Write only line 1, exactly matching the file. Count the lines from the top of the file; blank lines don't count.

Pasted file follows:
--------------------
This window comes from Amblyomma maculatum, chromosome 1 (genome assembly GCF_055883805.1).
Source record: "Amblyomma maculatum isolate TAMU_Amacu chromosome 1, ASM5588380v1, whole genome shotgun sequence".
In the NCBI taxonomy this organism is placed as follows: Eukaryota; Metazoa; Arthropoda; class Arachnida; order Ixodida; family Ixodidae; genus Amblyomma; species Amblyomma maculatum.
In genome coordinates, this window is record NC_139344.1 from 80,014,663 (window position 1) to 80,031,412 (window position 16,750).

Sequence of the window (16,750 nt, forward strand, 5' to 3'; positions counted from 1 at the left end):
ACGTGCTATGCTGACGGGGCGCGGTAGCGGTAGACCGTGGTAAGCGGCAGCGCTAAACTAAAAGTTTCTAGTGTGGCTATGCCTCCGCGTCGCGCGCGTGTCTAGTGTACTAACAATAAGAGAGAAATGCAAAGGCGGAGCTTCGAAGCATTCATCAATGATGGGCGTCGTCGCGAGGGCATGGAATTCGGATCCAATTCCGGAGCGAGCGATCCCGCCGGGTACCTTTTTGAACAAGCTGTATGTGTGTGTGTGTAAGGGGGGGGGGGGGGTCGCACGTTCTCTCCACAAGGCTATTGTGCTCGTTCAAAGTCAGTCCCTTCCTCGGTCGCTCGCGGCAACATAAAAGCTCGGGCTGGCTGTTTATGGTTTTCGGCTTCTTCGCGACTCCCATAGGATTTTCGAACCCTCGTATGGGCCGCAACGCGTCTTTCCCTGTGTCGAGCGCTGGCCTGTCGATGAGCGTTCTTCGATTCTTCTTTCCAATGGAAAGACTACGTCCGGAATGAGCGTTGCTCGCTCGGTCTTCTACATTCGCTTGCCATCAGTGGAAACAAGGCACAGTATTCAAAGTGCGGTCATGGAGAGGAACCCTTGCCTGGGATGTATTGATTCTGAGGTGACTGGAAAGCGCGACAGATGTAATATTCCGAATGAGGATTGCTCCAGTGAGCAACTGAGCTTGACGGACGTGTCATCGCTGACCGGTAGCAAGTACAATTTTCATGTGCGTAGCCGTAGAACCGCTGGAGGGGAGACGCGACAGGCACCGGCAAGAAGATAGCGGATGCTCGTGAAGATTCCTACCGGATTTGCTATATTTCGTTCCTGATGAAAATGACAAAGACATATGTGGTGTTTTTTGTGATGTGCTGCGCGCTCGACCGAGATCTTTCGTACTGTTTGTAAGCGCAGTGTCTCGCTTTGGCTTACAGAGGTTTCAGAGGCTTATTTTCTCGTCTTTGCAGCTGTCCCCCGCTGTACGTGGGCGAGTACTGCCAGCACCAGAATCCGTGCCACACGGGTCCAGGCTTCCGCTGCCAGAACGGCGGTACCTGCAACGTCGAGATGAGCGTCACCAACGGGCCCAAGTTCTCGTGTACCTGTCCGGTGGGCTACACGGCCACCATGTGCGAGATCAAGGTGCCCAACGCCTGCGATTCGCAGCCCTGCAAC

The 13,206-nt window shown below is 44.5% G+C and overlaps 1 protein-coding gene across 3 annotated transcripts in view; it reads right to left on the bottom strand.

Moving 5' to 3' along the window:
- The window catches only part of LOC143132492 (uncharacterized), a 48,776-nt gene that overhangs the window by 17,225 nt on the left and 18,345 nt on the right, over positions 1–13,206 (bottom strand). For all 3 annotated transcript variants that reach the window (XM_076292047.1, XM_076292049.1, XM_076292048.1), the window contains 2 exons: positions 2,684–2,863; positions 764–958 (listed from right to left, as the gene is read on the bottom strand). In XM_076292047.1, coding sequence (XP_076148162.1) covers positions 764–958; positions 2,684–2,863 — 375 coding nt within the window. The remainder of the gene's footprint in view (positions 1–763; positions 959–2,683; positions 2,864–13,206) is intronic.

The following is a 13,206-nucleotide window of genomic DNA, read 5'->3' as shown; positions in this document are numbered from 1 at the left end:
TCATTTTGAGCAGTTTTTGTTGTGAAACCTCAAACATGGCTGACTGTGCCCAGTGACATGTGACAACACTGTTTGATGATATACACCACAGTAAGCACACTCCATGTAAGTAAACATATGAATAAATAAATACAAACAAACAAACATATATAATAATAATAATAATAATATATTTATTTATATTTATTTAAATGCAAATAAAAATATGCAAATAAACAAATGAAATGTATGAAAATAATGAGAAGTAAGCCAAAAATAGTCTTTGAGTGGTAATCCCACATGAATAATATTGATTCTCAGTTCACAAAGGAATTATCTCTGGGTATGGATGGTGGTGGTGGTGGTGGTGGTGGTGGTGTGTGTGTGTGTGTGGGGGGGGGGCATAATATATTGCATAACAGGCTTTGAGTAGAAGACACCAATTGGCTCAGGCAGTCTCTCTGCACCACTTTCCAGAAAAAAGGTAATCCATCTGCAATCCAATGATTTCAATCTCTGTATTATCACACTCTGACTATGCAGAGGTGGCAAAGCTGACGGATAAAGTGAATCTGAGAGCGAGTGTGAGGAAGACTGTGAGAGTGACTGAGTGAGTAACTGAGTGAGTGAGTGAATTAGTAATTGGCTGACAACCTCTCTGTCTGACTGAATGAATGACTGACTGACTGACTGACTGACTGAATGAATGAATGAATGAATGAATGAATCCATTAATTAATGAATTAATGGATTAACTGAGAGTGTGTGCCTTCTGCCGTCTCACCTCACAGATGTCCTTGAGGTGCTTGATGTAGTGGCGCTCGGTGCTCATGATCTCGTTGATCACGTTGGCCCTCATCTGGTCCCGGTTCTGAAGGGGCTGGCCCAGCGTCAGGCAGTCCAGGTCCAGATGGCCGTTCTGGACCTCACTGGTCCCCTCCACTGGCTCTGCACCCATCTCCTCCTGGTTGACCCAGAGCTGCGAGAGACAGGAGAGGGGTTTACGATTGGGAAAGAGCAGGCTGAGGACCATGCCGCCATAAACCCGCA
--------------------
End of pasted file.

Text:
This window comes from Amblyomma maculatum, chromosome 1 (genome assembly GCF_055883805.1).